Birds chirped and frogs croaked from agricultural canals,
and tractors actively plowed fields and sprayed plants
Eventually we reached Hospital de Orbigo with
its famous bridge (by Camino standards anyway)
The bridge is the site of "El Paso Honroso," a 1434 jousting competition wherein one knight, Don Suero Quinoñes, and his nine comrades
in arms challenged and defeated 68 men and broke nearly 200 lances -- all in an effort to free Don Suero from the torment of unrequited love
A pillar inscribes the names of Don Suero and his nine comrades, and plaques
commemorate the heroic event. The story is even mentioned in "Don Quijote."
We liked this unusual diorama of a pilgrim hiking
the Camino, displayed in one of the albergues
This peaceful forest provided some much-needed shade on a
hot  afternoon as we finished our hike to Villares de Orbigo
We stayed at the Villares de Orbigo Albergue (€30 with private bath)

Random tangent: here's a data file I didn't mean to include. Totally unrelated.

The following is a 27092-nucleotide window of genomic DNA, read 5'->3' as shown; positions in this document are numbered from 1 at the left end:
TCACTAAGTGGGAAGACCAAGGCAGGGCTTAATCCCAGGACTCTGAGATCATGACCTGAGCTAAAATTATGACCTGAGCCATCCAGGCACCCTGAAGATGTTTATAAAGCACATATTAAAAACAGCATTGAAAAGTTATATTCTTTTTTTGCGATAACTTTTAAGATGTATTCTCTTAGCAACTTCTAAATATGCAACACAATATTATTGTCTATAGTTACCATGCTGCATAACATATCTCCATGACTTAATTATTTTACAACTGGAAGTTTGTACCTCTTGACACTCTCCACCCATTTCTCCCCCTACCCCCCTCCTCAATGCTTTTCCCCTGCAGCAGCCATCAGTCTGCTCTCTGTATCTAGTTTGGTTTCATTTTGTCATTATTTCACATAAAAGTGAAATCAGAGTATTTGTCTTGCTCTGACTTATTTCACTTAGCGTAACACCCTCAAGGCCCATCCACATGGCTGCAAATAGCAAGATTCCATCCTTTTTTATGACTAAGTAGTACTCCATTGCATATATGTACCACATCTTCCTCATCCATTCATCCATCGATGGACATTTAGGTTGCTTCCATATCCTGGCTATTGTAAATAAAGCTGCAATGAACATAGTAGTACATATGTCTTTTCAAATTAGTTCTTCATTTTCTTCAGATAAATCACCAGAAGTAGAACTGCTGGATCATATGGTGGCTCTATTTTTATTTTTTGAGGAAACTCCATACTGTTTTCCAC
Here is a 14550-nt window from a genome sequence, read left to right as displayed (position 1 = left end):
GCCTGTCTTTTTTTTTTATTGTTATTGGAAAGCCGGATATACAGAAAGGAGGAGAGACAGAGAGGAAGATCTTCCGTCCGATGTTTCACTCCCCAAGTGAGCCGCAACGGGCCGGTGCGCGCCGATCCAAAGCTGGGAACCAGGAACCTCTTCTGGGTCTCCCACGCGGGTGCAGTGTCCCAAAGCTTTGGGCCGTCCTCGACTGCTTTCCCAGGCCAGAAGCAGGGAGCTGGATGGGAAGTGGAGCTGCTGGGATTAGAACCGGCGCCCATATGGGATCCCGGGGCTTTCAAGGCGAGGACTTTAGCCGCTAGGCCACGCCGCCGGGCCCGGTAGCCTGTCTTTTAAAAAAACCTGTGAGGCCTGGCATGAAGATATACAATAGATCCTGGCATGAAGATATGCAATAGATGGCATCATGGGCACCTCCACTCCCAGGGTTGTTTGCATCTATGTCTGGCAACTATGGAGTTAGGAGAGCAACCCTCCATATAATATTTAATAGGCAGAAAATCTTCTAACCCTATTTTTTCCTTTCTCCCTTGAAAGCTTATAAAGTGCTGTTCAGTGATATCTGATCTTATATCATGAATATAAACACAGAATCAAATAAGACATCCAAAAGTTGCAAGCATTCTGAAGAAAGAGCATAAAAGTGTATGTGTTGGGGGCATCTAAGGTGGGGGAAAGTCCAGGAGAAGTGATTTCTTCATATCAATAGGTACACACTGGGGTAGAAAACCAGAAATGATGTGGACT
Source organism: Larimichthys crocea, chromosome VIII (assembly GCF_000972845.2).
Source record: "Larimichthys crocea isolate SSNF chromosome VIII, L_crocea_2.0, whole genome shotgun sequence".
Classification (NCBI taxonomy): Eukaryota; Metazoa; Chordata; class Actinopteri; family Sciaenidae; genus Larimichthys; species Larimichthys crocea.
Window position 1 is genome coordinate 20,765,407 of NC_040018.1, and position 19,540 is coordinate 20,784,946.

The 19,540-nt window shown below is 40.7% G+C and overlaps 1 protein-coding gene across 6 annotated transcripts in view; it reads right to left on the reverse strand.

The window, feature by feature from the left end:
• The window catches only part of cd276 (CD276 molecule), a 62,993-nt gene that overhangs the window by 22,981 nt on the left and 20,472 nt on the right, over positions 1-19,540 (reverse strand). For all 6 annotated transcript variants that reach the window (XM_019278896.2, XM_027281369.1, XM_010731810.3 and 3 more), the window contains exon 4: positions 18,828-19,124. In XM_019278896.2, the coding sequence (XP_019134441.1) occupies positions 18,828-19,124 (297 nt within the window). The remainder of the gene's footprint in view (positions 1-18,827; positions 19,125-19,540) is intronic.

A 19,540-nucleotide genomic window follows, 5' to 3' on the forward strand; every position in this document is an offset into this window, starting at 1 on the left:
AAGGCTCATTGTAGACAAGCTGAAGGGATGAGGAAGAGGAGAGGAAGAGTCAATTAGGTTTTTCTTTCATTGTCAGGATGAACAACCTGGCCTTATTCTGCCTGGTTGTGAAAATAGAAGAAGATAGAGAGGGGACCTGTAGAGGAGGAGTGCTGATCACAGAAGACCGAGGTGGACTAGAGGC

and had lunch across the street at the excellent Restaurant Bar Arnal
For €10 each had mixed salad, melon with ham, pork with red peppers, fresh white fish, and
ice cream. The waitress even wrote up a list of the types of foods we should try in Galicia.
It took nearly 5 miles of city and suburb walking before we reached the countryside again. Along
the way, we took a fancy to these underground bodegas that look almost like urban hobbit holes.
Still in the Leon suburbs, we arrived at La Virgen del Camino, a modern church
with a strikingly tall cross and twelve elongated apostles sculpted on the outside
Just past Virgen del Camino and this mini-pilgrim, we began following the alternate route proposed by our
guidebook. This was a good decision as, after passing over and under two highways, things got much quieter.
We passed flower-bedecked houses on the way
to the open countryside (shown in the top photo)
At the entry to town is a lovely mosaic -- right
next to the waving pilgrim if you look closely
We paused for lunch in tiny Chozas de Abajo, then pushed on for the final hour to Villar de Mazarife, where we were
greeted by this stern-looking pilgrim. Don't be put off by his demeanor, he's quite friendly once you get to know him.
This is the mosaic up close, showing medieval pilgrims arriving in town
The church shown in the mosaic -- complete with